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Category: Electrical Engineering

Hacker Trackers camp teaches high schoolers cyber security skills

The four-day-long Hacker Trackers camp, led by Assistant Professor Prasad Calyam, gives high school students training and development in Python coding and cyber security. Photo courtesy of Prasad Calyam. Electrical Engineering and Computer Science Assistant Professor Prasad Calyam and his graduate students Roshan Neupane and Ronny Bazan Antequera organized the third-annual Hacker Trackers summer camp, held in July as part of the University of Missouri Extension’s Summers@Mizzou program. Calyam organizes the camp as part of his community outreach and STEM…

#Chemsafety programming at #ACSDC | The Safety Zone

Posted By Jyllian Kemsley on Aug 17, 2017 in ACS National Meeting, Featured | The 254th ACS National Meeting starts on Sunday in Washington, D.C. Here’s what’s planned for chemical and laboratory safety; the Division of Chemical Health & Safety has its usual CHAS-At-A-Glance ready for printing. You can also find CHAS and the Committee on Chemical Safety in the Expo at booth 1038. I will be giving two talks at the meeting. I’ve highlighted them with…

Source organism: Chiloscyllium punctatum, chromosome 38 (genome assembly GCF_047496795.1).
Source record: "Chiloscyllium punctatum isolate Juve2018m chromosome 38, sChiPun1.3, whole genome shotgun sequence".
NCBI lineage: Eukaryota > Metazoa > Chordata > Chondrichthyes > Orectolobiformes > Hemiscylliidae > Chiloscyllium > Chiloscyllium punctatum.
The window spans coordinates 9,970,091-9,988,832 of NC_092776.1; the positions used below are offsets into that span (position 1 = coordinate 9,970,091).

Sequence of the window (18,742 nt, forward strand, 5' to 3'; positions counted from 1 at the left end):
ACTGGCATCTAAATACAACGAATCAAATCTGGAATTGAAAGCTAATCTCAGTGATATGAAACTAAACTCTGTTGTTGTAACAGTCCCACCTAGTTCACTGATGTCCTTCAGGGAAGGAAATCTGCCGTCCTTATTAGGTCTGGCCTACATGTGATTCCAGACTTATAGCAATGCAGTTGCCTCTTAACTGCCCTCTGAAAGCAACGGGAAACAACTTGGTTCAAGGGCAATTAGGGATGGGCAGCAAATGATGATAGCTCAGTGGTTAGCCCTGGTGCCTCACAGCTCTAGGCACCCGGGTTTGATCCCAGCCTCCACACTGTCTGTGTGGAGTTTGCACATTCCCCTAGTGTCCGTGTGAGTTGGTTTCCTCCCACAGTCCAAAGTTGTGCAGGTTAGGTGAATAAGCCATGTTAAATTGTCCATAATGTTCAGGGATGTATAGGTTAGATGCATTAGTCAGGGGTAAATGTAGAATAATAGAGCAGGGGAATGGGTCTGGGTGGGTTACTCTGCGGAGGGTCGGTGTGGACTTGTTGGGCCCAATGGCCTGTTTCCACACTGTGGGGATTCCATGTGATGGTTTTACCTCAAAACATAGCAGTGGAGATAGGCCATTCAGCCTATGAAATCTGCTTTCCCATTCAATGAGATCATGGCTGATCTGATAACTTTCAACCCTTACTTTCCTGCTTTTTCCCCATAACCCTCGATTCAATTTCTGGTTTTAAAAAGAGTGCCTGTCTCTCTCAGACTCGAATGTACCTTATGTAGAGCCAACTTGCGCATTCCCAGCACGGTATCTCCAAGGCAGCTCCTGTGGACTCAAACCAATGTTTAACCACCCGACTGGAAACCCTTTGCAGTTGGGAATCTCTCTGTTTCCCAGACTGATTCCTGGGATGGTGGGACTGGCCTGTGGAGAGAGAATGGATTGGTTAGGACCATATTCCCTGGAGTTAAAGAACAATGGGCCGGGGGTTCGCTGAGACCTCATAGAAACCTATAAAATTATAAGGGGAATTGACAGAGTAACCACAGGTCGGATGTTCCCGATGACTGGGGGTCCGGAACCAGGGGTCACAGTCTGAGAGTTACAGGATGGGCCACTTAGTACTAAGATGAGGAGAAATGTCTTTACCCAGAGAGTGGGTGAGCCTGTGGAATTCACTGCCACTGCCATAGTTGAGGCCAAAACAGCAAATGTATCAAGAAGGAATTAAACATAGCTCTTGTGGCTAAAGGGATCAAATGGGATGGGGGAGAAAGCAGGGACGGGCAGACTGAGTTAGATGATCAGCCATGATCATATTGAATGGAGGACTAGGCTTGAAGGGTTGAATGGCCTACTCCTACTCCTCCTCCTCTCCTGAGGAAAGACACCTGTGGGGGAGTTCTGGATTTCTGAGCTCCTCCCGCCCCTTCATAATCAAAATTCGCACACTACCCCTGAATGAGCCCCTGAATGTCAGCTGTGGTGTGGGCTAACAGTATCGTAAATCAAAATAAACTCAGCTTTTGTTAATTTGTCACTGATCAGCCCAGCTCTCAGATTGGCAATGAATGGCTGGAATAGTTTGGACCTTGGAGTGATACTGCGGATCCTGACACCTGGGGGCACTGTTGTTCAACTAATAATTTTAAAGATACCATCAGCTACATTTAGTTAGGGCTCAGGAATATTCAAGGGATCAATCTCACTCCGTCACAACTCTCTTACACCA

MU Engineering alumnus facilitates cutting-edge workstation donation

Luke Manier (center), a 2001 graduate from the MU Mechanical and Aerospace Engineering Department, facilitated the donation of equipment for 15 modern industrial automation workstations, including components to aid in the construction of two advanced motion control systems, from his company, Rockwell Automation. Manier is joined in the photo by EECS Professor Emeritus Bob McLaren (left) and Interim Chair Kannappan Palaniappan. Photo by Amy Parris. The MU College of Engineering needed cutting-edge programmable logic training workstations for its students to…

MU summer program offers students cutting-edge Big Data opportunities